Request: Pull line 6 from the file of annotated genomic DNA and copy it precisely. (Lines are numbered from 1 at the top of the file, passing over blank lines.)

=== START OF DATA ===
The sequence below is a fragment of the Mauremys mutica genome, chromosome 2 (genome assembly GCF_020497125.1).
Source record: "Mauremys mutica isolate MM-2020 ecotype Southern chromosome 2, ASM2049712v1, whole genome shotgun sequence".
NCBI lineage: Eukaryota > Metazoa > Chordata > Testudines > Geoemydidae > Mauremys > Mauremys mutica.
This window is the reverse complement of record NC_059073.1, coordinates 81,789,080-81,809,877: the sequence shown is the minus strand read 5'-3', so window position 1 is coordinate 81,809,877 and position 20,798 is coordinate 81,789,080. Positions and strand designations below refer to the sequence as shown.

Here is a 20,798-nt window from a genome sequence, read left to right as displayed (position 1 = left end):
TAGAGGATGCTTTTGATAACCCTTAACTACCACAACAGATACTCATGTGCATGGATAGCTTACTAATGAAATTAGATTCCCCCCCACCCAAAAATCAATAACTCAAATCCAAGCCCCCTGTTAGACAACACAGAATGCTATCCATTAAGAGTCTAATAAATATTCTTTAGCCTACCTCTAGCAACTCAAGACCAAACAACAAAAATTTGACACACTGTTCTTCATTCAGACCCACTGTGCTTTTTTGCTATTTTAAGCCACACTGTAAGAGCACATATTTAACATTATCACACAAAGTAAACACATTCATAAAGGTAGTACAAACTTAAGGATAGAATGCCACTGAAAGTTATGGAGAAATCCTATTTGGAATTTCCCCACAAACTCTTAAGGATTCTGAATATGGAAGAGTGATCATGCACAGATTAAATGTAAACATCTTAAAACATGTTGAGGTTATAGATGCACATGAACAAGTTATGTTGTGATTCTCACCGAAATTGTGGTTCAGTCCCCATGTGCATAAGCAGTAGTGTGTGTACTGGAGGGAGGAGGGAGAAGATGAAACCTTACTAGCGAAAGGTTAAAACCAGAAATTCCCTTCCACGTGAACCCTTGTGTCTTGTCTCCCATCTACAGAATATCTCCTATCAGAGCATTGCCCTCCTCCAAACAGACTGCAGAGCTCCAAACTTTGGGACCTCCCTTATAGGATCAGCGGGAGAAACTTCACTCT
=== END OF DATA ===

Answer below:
TAGAGGATGCTTTTGATAACCCTTAACTACCACAACAGATACTCATGTGCATGGATAGCTTACTAATGAAATTAGATTCCCCCCCACCCAAAAATCAATAACTCAAATCCAAGCCCCCTGTTAGACAACACAGAATGCTATCCATTAAGAGTCTAATAAATATTCTTTAGCCTACCTCTAGCAACTCAAGACCAAACAACAAAAATTTGACACACTGTTCTTCATTCAGACCCACTGTGCTTTTTTGCTATTTTAAGCCACACTGTAAGAGCACATATTTAACATTATCACACAAAGTAAACACATTCATAAAGGTAGTACAAACTTAAGGATAGAATGCCACTGAAAGTTATGGAGAAATCCTATTTGGAATTTCCCCACAAACTCTTAAGGATTCTGAATATGGAAGAGTGATCATGCACAGATTAAATGTAAACATCTTAAAACATGTTGAGGTTATAGATGCACATGAACAAGTTATGTTGTGATTCTCACCGAAATTGTGGTTCAGTCCCCATGTGCATAAGCAGTAGTGTGTGTACTGGAGGGAGGAGGGAGAAGATGAAACCTTACTAGCGAAAGGTTAAAACCAGAAATTCCCTTCCACGTGAACCCTTGTGTCTTGTCTCCCATCTACAGAATATCTCCTATCAGAGCATTGCCCTCCTCCAAACAGACTGCAGAGCTCCAAACTTTGGGACCTCCCTTATAGGATCAGCGGGAGAAACTTCACTCT